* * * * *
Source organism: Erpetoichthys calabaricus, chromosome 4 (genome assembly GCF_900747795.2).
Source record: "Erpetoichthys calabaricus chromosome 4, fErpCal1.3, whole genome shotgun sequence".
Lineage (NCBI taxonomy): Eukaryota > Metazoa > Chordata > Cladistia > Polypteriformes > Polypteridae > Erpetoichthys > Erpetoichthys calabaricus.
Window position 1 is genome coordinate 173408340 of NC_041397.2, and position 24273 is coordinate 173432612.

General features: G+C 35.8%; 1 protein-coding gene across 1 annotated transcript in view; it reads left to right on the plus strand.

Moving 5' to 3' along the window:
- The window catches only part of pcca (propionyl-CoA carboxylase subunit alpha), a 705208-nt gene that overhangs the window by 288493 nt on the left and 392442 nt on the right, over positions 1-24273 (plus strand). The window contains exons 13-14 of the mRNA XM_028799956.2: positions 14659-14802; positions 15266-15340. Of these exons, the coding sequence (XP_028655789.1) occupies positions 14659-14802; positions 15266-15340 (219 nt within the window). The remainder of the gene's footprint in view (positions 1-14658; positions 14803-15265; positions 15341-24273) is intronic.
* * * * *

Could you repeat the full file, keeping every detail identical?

Source organism: Erpetoichthys calabaricus, chromosome 4 (genome assembly GCF_900747795.2).
Source record: "Erpetoichthys calabaricus chromosome 4, fErpCal1.3, whole genome shotgun sequence".
Lineage (NCBI taxonomy): Eukaryota > Metazoa > Chordata > Cladistia > Polypteriformes > Polypteridae > Erpetoichthys > Erpetoichthys calabaricus.
Window position 1 is genome coordinate 173408340 of NC_041397.2, and position 24273 is coordinate 173432612.

General features: G+C 35.8%; 1 protein-coding gene across 1 annotated transcript in view; it reads left to right on the plus strand.

Moving 5' to 3' along the window:
- The window catches only part of pcca (propionyl-CoA carboxylase subunit alpha), a 705208-nt gene that overhangs the window by 288493 nt on the left and 392442 nt on the right, over positions 1-24273 (plus strand). The window contains exons 13-14 of the mRNA XM_028799956.2: positions 14659-14802; positions 15266-15340. Of these exons, the coding sequence (XP_028655789.1) occupies positions 14659-14802; positions 15266-15340 (219 nt within the window). The remainder of the gene's footprint in view (positions 1-14658; positions 14803-15265; positions 15341-24273) is intronic.